What a year it has been. It has been a humbling experience. Spring has arrived and with new life emerging, we too are emerging from the dark winter of a pandemic that we never imagined would occur. I am amazed at the ways in which our association churches have dealt with change during this time. But in order to fulfill our mission, we will never be able to go back to “normal.”
If we learn the lessons from this experience, we will be equipped for more effective ministry in the future. It appears that the 2020’s will be a roller coaster ride of challenges which will require adaptation, innovation, and creativity in order to fulfill the mission God has given us. Our post-pandemic world will also be a more non-Christian and possibly an anti-Christian environment. Church strategists agree that in order to effectively impact our culture in the future, we must consider these factors:
Church services will continue to reach more people than are present in the building. Ministries will have a hybrid in-person and virtual participation. On demand access will be more critical than online streaming. Gather the congregation, but this will continue to be an opportunity to connect with people who are not actively involved in church.
Churches and pastors will need each other’s encouragement, support, and cooperation as never before. Remember the biblical word for “fellowship” means committed partnership in ministry. It was not just a social gathering, but working together in a united purpose.
Churches will have to focus on the basics of life-changing discipleship to equip believers to faithfully stand for Christ and engage the culture. In a time of increased spiritual warfare, we must acknowledge an essential dependence upon a growing relationship with God which only comes through consistent Bible reading, prayer, and obedience.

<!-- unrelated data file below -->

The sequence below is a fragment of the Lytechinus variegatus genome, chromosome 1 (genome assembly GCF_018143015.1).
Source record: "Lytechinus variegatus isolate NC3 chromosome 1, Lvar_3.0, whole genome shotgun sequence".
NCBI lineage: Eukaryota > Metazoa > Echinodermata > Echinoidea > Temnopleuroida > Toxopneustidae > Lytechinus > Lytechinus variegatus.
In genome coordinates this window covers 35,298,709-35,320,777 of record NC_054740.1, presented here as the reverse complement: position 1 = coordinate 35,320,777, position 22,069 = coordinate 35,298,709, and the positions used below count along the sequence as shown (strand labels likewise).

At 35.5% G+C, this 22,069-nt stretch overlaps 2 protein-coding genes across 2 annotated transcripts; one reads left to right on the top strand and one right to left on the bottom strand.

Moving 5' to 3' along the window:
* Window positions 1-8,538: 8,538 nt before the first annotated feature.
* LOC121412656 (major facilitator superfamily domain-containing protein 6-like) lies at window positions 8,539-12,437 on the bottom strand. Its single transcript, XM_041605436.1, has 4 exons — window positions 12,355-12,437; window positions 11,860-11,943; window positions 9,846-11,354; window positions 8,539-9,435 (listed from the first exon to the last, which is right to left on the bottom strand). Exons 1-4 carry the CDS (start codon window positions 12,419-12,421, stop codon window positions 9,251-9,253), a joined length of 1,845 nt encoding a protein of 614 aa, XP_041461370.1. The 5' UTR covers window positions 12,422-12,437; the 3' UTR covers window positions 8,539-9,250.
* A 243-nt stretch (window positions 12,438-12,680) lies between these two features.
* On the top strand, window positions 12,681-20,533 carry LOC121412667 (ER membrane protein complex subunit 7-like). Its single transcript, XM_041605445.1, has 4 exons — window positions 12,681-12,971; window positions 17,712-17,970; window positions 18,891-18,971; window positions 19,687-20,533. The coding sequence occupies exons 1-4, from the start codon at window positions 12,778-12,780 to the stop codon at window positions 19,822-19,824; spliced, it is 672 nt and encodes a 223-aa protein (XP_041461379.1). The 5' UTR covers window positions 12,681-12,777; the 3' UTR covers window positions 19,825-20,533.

Churches will have to be able to adapt and be open to change at a faster pace that we have experienced in the past. We will have to be focused on the mission of making disciples more than maintaining personal preferences and “meeting my needs.”
Personal relationships and ministry will be more important that maintaining buildings. Churches will have to focus on being the church daily in the community rather than just doing church on Sunday morning.
We will have to focus on a dependence upon the work of God and being sensitive and submissive to His leadership. This really means that we will have to become more like the New Testament church that lived out their faith through infiltrating the culture and caring for one person at a time through the power and direction of the Holy Spirit.
Only a work of God in our midst will bring these things to pass. I believe He will use this pandemic experience and use us to accomplish His will. I was blessed as we sang these words in a worship service recently:
This is my Father’s world, O let me not ne’er forget
That though the wrong seems oft so strong, God is the ruler yet.
This is my Father’s world, The battle is not done;
Jesus who died shall be satisfied, And earth and heaven be one.